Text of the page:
Apple’s new programming language has been around for 3 years now and it’s adopted really quickly by iOS developers. However, Objective-C is still around and used a lot. There are a lot of legacy projects that need to be maintained and also a lot of big complex frameworks written in Objective-C, for which it doesn’t make sense to be written from scratch in Swift.
Having this in mind, Apple has already provided good interoperability, which enables developers to reuse what they have developed in Objective-C.
However, sometimes we want to use some really cool Swift feature instead of the one that the Objective-C framework provides, but only in Swift projects. We want to be able to keep the same code running in Objective-C, so we don’t break the existing projects. Basically, we want to inject some code to the framework from the outside, without changing it.
One example for this might be logging. Let’s say we have some bigger framework, which among its features, also provides a wrapper for logging – which displays the log level, the class that invoked it, the time and so on. In our Objective-C framework, this might be implemented as C funtion, since logging is a common operation and it needs to be fast:
But now that Swift arrived, we want to replace it with new logging framework, let’s say CleanroomLogger, when we use it in Swift projects. Also, we have additional constraints – our framework is completely Objective-C, it’s not dynamic framework and we can’t introduce the new logger in it, because we will need to do a lot of changes in the existing projects – converting it to dynamic framework, updating the projects and so on.
How can we do such thing? We can use Module Initializers. Module Initializers are called only once, when the framework is started. This is our chance to inject the new logger to the framework.
However, that’s not that simple, we can’t just plug in the new logger to our framework and expect everything to work magically. We need to modify our logging function, so it provides a possibility to be replaced. For this reason, let’s define a new block that will enable this:
* Block that can be injected from the outside to override the default logger.
typedef void (^LogInjector)(LogLevel level, NSString *message);
The LogInjector will be nil by default and it can only be set from the outside. We will modify our logging function in order to reflect this. We are checking if there is a log injector, then execute that block, otherwise do the standard logging:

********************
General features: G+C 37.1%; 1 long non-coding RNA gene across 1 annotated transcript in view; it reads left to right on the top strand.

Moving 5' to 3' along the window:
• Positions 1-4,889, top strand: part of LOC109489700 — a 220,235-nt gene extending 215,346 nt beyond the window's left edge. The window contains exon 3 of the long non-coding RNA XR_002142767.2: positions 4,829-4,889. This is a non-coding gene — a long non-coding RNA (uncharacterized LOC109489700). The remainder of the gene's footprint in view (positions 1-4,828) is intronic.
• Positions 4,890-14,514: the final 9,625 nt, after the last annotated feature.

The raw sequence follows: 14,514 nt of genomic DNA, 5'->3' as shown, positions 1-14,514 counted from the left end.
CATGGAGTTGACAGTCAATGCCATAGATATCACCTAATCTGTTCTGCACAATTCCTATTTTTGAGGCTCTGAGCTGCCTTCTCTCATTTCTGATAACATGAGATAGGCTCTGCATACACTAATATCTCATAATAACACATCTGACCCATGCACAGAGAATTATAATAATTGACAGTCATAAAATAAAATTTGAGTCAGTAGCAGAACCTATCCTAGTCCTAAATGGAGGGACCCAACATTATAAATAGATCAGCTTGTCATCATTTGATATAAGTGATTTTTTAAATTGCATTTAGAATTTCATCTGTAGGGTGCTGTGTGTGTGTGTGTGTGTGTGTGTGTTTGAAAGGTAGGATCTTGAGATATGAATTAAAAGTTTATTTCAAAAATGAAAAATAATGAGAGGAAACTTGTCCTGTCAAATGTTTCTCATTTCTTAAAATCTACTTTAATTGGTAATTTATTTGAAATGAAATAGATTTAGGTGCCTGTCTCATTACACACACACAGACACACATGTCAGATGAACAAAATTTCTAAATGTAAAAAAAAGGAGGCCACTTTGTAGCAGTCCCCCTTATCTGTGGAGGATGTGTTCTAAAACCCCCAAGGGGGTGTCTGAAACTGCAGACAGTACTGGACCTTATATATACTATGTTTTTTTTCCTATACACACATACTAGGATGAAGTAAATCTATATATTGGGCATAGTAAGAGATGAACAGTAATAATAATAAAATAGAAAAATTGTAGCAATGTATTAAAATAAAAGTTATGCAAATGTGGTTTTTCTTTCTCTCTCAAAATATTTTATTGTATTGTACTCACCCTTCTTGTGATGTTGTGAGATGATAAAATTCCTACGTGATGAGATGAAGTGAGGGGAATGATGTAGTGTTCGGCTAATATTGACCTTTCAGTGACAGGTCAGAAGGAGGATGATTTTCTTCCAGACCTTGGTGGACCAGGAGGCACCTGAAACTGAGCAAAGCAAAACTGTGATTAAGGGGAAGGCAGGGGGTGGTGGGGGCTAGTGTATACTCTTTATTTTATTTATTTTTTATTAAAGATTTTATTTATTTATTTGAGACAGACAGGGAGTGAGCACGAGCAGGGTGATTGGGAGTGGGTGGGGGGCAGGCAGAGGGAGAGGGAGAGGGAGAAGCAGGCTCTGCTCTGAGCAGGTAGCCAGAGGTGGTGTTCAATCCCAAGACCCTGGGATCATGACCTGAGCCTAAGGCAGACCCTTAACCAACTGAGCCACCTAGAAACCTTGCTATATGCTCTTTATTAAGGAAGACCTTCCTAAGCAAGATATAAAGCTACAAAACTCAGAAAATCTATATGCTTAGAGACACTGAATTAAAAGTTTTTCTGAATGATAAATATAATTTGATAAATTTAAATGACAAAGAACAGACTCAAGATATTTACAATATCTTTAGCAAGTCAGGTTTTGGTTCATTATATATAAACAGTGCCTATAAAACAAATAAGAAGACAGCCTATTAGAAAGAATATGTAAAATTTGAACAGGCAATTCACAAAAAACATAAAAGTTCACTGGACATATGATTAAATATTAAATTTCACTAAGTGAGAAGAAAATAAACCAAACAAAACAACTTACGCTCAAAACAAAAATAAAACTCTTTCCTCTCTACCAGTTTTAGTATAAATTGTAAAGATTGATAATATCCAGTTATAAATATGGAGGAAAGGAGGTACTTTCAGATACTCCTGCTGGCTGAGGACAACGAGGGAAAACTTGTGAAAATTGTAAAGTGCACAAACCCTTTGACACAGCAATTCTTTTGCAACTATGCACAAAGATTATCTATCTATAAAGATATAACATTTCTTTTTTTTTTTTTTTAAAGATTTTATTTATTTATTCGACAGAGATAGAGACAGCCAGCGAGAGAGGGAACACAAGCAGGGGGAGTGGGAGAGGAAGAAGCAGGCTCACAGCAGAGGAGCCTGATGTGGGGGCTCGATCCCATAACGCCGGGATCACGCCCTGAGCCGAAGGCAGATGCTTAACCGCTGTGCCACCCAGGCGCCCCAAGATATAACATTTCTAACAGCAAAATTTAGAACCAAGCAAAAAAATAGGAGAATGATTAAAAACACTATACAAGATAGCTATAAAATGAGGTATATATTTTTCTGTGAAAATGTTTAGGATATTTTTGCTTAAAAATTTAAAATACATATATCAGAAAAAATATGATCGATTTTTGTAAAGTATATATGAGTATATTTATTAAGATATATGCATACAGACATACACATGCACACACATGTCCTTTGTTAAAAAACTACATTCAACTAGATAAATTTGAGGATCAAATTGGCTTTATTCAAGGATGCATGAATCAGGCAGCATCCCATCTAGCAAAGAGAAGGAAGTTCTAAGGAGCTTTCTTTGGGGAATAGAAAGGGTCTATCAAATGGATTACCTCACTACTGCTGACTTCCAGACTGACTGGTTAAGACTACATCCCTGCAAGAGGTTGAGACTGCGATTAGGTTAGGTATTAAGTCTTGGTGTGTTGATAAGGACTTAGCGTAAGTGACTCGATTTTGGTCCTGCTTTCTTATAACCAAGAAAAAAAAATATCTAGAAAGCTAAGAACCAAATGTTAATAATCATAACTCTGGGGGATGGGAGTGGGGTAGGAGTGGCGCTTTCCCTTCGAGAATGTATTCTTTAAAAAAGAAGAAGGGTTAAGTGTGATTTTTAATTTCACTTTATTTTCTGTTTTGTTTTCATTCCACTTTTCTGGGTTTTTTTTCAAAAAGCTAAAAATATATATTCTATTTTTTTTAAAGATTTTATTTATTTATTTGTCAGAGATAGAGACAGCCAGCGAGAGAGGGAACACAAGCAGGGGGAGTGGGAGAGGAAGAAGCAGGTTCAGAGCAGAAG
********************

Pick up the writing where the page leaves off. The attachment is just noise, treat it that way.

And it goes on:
Now that we have this, we only need to get back to our Swift project and set the log injector in the startup of the framework. As mentioned before, the place where you need to do this is in the Module Initializer, in the main.m:
You can see now that we also have a new class LogHolder, which calls a method getLog. The reason we need this class is, that as you may have noticed, the StartupModuleInitializer is actually a C function, so we will need to find a way to inject that swift code in this C function. Let’s see how the LogHolder class might look like:
The getLog function provides a mapping between the C and Swift space. It returns a swift function, which just maps our customly defined LogLevel from our Objective-C framework, to the logging methods in the CleanroomLogger in Swift. This is accomplished by using C function pointers. From Apple’s documentation:
C function pointers are imported into Swift as closures with C function pointer calling convention, denoted by the @convention(c) attribute. For example, a function pointer that has the type int (*)(void) in C is imported into Swift as @convention(c) () -> Int32.
We are also adding the @objc to the class LogHolder, in order to be available in main.m.
And that’s all that needs to be done in order to inject the Swift code in a pure Objective-C framework at runtime. We will call the log function the same way we did in our Objective-C projects and only the logger implementation will be different for Swift projects.
You can use this technique to inject different things in your frameworks, depending on your project needs. Also, take note of the function pointer trick, because often you might need to go from Swift to C and the syntax to do that might look tricky at first.